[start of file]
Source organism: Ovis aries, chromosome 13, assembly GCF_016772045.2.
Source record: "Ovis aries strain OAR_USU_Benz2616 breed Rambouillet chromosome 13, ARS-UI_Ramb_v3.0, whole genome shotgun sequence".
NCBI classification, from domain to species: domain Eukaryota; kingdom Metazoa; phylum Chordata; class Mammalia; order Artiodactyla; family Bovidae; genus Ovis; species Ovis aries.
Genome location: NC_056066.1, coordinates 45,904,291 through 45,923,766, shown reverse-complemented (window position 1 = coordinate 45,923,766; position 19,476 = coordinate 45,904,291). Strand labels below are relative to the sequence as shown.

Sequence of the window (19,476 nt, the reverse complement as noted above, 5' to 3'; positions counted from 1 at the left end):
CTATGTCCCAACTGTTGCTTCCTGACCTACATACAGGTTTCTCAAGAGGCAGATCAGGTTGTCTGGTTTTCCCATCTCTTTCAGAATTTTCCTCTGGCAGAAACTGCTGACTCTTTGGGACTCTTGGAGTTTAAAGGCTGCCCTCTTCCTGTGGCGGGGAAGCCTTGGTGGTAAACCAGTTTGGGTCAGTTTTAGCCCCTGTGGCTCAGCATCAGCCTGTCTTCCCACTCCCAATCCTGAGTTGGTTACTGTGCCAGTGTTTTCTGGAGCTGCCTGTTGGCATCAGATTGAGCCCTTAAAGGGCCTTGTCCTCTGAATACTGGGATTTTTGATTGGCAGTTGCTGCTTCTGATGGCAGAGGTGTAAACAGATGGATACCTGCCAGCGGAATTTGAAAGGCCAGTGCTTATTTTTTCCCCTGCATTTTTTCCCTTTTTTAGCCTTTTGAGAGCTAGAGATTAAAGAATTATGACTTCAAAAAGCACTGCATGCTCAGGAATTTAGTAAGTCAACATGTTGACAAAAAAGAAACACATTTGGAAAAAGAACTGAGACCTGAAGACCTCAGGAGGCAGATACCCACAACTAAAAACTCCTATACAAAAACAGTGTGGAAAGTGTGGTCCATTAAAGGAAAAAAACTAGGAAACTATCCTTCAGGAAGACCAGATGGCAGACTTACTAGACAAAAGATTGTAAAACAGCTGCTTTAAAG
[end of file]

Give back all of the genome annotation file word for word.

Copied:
Source organism: Ovis aries, chromosome 13, assembly GCF_016772045.2.
Source record: "Ovis aries strain OAR_USU_Benz2616 breed Rambouillet chromosome 13, ARS-UI_Ramb_v3.0, whole genome shotgun sequence".
NCBI classification, from domain to species: domain Eukaryota; kingdom Metazoa; phylum Chordata; class Mammalia; order Artiodactyla; family Bovidae; genus Ovis; species Ovis aries.
Genome location: NC_056066.1, coordinates 45,904,291 through 45,923,766, shown reverse-complemented (window position 1 = coordinate 45,923,766; position 19,476 = coordinate 45,904,291). Strand labels below are relative to the sequence as shown.

Sequence of the window (19,476 nt, the reverse complement as noted above, 5' to 3'; positions counted from 1 at the left end):
CTATGTCCCAACTGTTGCTTCCTGACCTACATACAGGTTTCTCAAGAGGCAGATCAGGTTGTCTGGTTTTCCCATCTCTTTCAGAATTTTCCTCTGGCAGAAACTGCTGACTCTTTGGGACTCTTGGAGTTTAAAGGCTGCCCTCTTCCTGTGGCGGGGAAGCCTTGGTGGTAAACCAGTTTGGGTCAGTTTTAGCCCCTGTGGCTCAGCATCAGCCTGTCTTCCCACTCCCAATCCTGAGTTGGTTACTGTGCCAGTGTTTTCTGGAGCTGCCTGTTGGCATCAGATTGAGCCCTTAAAGGGCCTTGTCCTCTGAATACTGGGATTTTTGATTGGCAGTTGCTGCTTCTGATGGCAGAGGTGTAAACAGATGGATACCTGCCAGCGGAATTTGAAAGGCCAGTGCTTATTTTTTCCCCTGCATTTTTTCCCTTTTTTAGCCTTTTGAGAGCTAGAGATTAAAGAATTATGACTTCAAAAAGCACTGCATGCTCAGGAATTTAGTAAGTCAACATGTTGACAAAAAAGAAACACATTTGGAAAAAGAACTGAGACCTGAAGACCTCAGGAGGCAGATACCCACAACTAAAAACTCCTATACAAAAACAGTGTGGAAAGTGTGGTCCATTAAAGGAAAAAAACTAGGAAACTATCCTTCAGGAAGACCAGATGGCAGACTTACTAGACAAAAGATTGTAAAACAGCTGCTTTAAAG